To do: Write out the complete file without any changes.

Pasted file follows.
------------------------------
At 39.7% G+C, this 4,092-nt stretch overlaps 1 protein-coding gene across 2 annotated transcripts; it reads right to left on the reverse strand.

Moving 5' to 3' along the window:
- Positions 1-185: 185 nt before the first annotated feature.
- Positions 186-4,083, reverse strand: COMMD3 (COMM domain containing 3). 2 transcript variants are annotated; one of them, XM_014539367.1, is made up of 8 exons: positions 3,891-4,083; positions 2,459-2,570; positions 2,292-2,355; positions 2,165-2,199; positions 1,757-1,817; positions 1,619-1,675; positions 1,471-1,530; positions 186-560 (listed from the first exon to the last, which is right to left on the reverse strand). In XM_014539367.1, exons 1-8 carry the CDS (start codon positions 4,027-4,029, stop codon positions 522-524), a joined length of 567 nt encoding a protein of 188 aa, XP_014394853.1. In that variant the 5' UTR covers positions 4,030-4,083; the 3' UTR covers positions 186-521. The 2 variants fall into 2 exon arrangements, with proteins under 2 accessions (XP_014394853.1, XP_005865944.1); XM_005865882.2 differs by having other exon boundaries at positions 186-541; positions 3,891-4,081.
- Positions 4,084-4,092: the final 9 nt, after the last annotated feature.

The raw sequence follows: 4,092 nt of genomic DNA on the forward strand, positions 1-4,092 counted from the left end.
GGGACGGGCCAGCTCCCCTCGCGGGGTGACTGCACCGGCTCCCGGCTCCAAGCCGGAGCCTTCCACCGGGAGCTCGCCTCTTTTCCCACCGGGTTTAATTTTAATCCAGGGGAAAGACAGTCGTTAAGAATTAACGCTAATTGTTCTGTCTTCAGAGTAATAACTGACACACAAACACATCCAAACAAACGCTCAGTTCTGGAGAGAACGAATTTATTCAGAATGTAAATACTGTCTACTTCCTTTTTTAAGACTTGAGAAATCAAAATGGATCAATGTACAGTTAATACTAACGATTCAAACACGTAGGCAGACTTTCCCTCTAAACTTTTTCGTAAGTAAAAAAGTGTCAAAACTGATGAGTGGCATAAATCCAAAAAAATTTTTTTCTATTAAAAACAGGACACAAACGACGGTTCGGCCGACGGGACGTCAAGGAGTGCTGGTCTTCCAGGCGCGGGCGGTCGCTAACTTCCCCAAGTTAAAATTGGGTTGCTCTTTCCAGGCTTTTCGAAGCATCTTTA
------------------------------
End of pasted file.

At 39.7% G+C, this 4,092-nt stretch overlaps 1 protein-coding gene across 2 annotated transcripts; it reads right to left on the reverse strand.

Moving 5' to 3' along the window:
- Positions 1-185: 185 nt before the first annotated feature.
- Positions 186-4,083, reverse strand: COMMD3 (COMM domain containing 3). 2 transcript variants are annotated; one of them, XM_014539367.1, is made up of 8 exons: positions 3,891-4,083; positions 2,459-2,570; positions 2,292-2,355; positions 2,165-2,199; positions 1,757-1,817; positions 1,619-1,675; positions 1,471-1,530; positions 186-560 (listed from the first exon to the last, which is right to left on the reverse strand). In XM_014539367.1, exons 1-8 carry the CDS (start codon positions 4,027-4,029, stop codon positions 522-524), a joined length of 567 nt encoding a protein of 188 aa, XP_014394853.1. In that variant the 5' UTR covers positions 4,030-4,083; the 3' UTR covers positions 186-521. The 2 variants fall into 2 exon arrangements, with proteins under 2 accessions (XP_014394853.1, XP_005865944.1); XM_005865882.2 differs by having other exon boundaries at positions 186-541; positions 3,891-4,081.
- Positions 4,084-4,092: the final 9 nt, after the last annotated feature.

The raw sequence follows: 4,092 nt of genomic DNA on the forward strand, positions 1-4,092 counted from the left end.
GGGACGGGCCAGCTCCCCTCGCGGGGTGACTGCACCGGCTCCCGGCTCCAAGCCGGAGCCTTCCACCGGGAGCTCGCCTCTTTTCCCACCGGGTTTAATTTTAATCCAGGGGAAAGACAGTCGTTAAGAATTAACGCTAATTGTTCTGTCTTCAGAGTAATAACTGACACACAAACACATCCAAACAAACGCTCAGTTCTGGAGAGAACGAATTTATTCAGAATGTAAATACTGTCTACTTCCTTTTTTAAGACTTGAGAAATCAAAATGGATCAATGTACAGTTAATACTAACGATTCAAACACGTAGGCAGACTTTCCCTCTAAACTTTTTCGTAAGTAAAAAAGTGTCAAAACTGATGAGTGGCATAAATCCAAAAAAATTTTTTTCTATTAAAAACAGGACACAAACGACGGTTCGGCCGACGGGACGTCAAGGAGTGCTGGTCTTCCAGGCGCGGGCGGTCGCTAACTTCCCCAAGTTAAAATTGGGTTGCTCTTTCCAGGCTTTTCGAAGCATCTTTA